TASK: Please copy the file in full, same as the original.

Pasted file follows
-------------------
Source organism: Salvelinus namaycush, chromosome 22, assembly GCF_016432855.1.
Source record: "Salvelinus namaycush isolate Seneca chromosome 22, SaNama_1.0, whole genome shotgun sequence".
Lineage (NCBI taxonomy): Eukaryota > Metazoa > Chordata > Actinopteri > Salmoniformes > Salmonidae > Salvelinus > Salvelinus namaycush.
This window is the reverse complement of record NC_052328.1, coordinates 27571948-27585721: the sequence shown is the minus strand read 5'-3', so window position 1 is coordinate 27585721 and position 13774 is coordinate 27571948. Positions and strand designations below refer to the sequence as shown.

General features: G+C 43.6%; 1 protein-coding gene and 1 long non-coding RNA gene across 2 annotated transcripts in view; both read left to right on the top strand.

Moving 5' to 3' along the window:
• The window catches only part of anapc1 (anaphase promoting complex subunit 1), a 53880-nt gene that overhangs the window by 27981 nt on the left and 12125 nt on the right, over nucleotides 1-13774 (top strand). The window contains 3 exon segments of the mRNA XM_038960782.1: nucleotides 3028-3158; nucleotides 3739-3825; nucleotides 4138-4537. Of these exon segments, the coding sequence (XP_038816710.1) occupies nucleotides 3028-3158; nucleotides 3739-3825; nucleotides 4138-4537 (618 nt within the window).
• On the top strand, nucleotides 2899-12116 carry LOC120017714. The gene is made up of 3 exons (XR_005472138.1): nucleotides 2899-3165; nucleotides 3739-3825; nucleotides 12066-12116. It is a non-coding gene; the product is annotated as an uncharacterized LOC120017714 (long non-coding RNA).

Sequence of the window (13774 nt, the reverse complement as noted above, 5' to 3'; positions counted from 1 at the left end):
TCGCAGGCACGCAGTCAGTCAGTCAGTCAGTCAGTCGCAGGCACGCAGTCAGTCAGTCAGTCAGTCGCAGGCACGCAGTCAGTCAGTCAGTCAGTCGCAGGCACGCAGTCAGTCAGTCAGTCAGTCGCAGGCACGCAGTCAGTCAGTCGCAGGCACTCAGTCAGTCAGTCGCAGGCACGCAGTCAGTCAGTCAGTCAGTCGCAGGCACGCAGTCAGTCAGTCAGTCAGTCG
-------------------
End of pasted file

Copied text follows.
Source organism: Salvelinus namaycush, chromosome 22, assembly GCF_016432855.1.
Source record: "Salvelinus namaycush isolate Seneca chromosome 22, SaNama_1.0, whole genome shotgun sequence".
Lineage (NCBI taxonomy): Eukaryota > Metazoa > Chordata > Actinopteri > Salmoniformes > Salmonidae > Salvelinus > Salvelinus namaycush.
This window is the reverse complement of record NC_052328.1, coordinates 27571948-27585721: the sequence shown is the minus strand read 5'-3', so window position 1 is coordinate 27585721 and position 13774 is coordinate 27571948. Positions and strand designations below refer to the sequence as shown.

General features: G+C 43.6%; 1 protein-coding gene and 1 long non-coding RNA gene across 2 annotated transcripts in view; both read left to right on the top strand.

Moving 5' to 3' along the window:
• The window catches only part of anapc1 (anaphase promoting complex subunit 1), a 53880-nt gene that overhangs the window by 27981 nt on the left and 12125 nt on the right, over nucleotides 1-13774 (top strand). The window contains 3 exon segments of the mRNA XM_038960782.1: nucleotides 3028-3158; nucleotides 3739-3825; nucleotides 4138-4537. Of these exon segments, the coding sequence (XP_038816710.1) occupies nucleotides 3028-3158; nucleotides 3739-3825; nucleotides 4138-4537 (618 nt within the window).
• On the top strand, nucleotides 2899-12116 carry LOC120017714. The gene is made up of 3 exons (XR_005472138.1): nucleotides 2899-3165; nucleotides 3739-3825; nucleotides 12066-12116. It is a non-coding gene; the product is annotated as an uncharacterized LOC120017714 (long non-coding RNA).

Sequence of the window (13774 nt, the reverse complement as noted above, 5' to 3'; positions counted from 1 at the left end):
TCGCAGGCACGCAGTCAGTCAGTCAGTCAGTCAGTCGCAGGCACGCAGTCAGTCAGTCAGTCAGTCGCAGGCACGCAGTCAGTCAGTCAGTCAGTCGCAGGCACGCAGTCAGTCAGTCAGTCAGTCGCAGGCACGCAGTCAGTCAGTCGCAGGCACTCAGTCAGTCAGTCGCAGGCACGCAGTCAGTCAGTCAGTCAGTCGCAGGCACGCAGTCAGTCAGTCAGTCAGTCG